Care and support - Direct payments used to purchase Personal Assistants

Councils making sure Individual employers (IEs) meet their legal obligations as employers.


The Care Act requires councils to make sure that people who use their direct payments (DPs) to employ Personal Assistants (PAs) meet their legal responsibilities and act as good employers. Councils face a challenge to provide timely access to the right information, advice and support for this to happen.



What are the outcomes we want to achieve?

  • Where people in receipt of direct payments are employing a personal assistant they are supported to be good employers and are able to meet all of their legal duties - in financial and legal terms
  • People have greater capacity to manage their own care, enhanced circles of support and greater involvement in the local community, without blurring lines of accountability
  • Personal Assistants who are employed by people in receipt of direct payments are paid a living wage at or above the legal minimum wage levels
  • People in receipt of direct payments and their Personal Assistants have ongoing access to training and workforce development resources
  • The market for personal assistance is healthy, and Personal Assistants are a visible and highly valued part of the social and health care workforce


What tools and resources do we need to do a good job? What are the steps we have to go through?

  • Clear advice for direct payment recipients on becoming an employer
  • Specialist support and advice to enable direct payment users to meet all of the responsibilities associated with employing people including tax, national insurance obligations, health & safety and pension obligations
  • Information on how to access disclosure and barring service checks (previously CRB checks) where possible.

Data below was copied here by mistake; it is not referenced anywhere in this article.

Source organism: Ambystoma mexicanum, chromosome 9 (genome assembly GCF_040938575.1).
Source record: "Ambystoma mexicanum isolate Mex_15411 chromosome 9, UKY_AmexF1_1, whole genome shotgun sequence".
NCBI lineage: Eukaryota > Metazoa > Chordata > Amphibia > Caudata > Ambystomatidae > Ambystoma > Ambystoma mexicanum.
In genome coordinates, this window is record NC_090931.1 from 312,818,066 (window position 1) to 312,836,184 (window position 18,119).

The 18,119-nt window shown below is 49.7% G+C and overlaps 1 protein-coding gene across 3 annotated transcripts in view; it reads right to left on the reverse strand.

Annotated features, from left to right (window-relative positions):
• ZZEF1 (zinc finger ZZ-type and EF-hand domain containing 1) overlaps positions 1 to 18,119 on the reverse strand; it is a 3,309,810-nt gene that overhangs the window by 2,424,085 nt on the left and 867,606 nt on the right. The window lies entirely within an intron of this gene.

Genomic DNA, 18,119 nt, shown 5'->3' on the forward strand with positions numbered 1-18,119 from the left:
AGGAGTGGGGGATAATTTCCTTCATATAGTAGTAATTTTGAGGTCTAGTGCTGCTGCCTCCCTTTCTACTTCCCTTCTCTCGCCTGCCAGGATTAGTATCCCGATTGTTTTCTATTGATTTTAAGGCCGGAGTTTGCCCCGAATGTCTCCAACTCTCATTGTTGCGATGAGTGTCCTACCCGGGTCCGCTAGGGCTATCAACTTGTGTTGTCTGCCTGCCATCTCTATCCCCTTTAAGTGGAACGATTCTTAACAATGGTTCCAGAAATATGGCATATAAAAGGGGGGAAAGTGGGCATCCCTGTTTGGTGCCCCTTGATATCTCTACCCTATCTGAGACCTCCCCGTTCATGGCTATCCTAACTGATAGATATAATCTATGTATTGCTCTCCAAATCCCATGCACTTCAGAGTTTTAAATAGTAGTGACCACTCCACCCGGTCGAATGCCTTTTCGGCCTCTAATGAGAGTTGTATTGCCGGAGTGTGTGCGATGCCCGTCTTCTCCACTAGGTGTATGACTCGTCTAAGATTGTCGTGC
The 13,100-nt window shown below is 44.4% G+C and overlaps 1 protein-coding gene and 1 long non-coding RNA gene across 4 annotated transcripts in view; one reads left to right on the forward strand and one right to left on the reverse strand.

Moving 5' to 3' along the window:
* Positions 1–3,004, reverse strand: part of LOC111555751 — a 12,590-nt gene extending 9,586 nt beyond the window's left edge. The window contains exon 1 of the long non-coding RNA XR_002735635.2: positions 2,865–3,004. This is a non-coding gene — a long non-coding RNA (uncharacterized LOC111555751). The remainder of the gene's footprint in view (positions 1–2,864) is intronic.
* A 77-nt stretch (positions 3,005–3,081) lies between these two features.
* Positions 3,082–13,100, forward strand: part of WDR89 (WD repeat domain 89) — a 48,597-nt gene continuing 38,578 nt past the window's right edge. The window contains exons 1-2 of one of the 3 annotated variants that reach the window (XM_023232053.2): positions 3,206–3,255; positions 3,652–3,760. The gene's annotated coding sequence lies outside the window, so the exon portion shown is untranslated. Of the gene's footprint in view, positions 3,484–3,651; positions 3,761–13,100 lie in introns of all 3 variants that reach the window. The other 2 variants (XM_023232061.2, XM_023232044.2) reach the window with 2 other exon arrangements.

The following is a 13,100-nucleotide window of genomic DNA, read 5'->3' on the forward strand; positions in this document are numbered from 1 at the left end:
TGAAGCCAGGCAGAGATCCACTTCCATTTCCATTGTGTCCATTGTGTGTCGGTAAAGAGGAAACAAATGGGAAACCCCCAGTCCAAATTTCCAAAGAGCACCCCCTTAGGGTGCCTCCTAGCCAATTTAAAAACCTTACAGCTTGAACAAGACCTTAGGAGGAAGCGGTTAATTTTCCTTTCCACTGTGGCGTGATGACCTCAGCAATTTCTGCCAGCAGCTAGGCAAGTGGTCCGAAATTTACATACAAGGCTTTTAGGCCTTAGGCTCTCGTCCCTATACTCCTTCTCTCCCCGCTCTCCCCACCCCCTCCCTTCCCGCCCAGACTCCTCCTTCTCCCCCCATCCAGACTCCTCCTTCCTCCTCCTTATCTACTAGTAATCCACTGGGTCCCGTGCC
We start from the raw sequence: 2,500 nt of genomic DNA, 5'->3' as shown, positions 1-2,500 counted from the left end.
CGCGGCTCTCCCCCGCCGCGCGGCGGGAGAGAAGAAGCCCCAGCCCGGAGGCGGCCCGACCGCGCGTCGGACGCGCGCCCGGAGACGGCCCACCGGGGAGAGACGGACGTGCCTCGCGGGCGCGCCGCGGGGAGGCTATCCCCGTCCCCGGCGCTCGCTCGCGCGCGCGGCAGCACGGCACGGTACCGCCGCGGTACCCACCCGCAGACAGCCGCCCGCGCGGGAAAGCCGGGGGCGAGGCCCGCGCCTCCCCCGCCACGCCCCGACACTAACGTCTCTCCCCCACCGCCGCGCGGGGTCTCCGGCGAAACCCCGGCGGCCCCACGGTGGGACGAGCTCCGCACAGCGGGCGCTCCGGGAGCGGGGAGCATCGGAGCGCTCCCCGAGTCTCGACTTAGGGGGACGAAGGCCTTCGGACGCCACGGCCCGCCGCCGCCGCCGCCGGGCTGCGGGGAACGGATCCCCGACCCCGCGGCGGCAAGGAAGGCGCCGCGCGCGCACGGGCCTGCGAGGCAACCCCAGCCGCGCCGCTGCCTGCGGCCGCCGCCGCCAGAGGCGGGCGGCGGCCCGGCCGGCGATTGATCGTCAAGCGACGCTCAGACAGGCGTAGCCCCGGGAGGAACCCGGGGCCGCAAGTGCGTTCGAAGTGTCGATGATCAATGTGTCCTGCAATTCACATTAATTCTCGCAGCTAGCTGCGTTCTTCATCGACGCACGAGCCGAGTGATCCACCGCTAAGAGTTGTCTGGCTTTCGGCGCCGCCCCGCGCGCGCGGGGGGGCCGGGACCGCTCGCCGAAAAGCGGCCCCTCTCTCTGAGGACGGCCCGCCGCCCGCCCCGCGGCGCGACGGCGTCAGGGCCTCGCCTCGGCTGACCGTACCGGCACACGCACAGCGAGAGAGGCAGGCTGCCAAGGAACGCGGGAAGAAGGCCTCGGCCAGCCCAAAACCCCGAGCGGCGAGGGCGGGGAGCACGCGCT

• Signposting to other sources of advice and resources including skills for care workforce development fund and local direct payment support services


What are the products we will have at the end of this process?

  • Signed direct payment agreement with actual holder
  • Specialist support and advice to recruit and retain staff
  • Information on PA training
  • Agreed monitoring arrangements detailing what minimum information will be collected in order to satisfy the council that people are meeting their legal obligations and how that might change if people do not fulfil their obligations as an employer


When does this process start and end and within what timescales should this process be completed?

  • Information sharing begins at first point of contact
  • Direct payment should be agreed when the council is satisfied that people have what they need in place to meet their legal duties as an employer
  • Light touch monitoring arrangements should be initially be at the six-eight week stage in accordance with direct payment regulations, then annually but with an option to escalate the frequency and level of detail required (by exception I.e. only where people are struggling to meet their obligations)


Who needs to be involved and what is their role? Who is taking the lead?

  • Person receiving the direct payment
  • Family or carer
  • Independent applicable chosen representative
  • Interpreter
  • GP support service
  • Care coordinator
  • Financial assessments team


The Care Act describes conditions that an individual must meet in order to receive a DP. One condition is that the person is able to manage the DP appropriately - this includes the requirement to manage the legal duties in terms of being an employer. However, the council has a clear role to play in providing information or signposting people to advice about their responsibilities at an early stage.


Providing the funds and allowing the person to pay their relative/someone else a self-employed fee to do the administration and monitoring.

Providing support to direct payment holders who want to become individual employers about their employment obligations is necessary for Care Act compliance. Early conversations and good quality support services are essential if Councils want to get this right for people.


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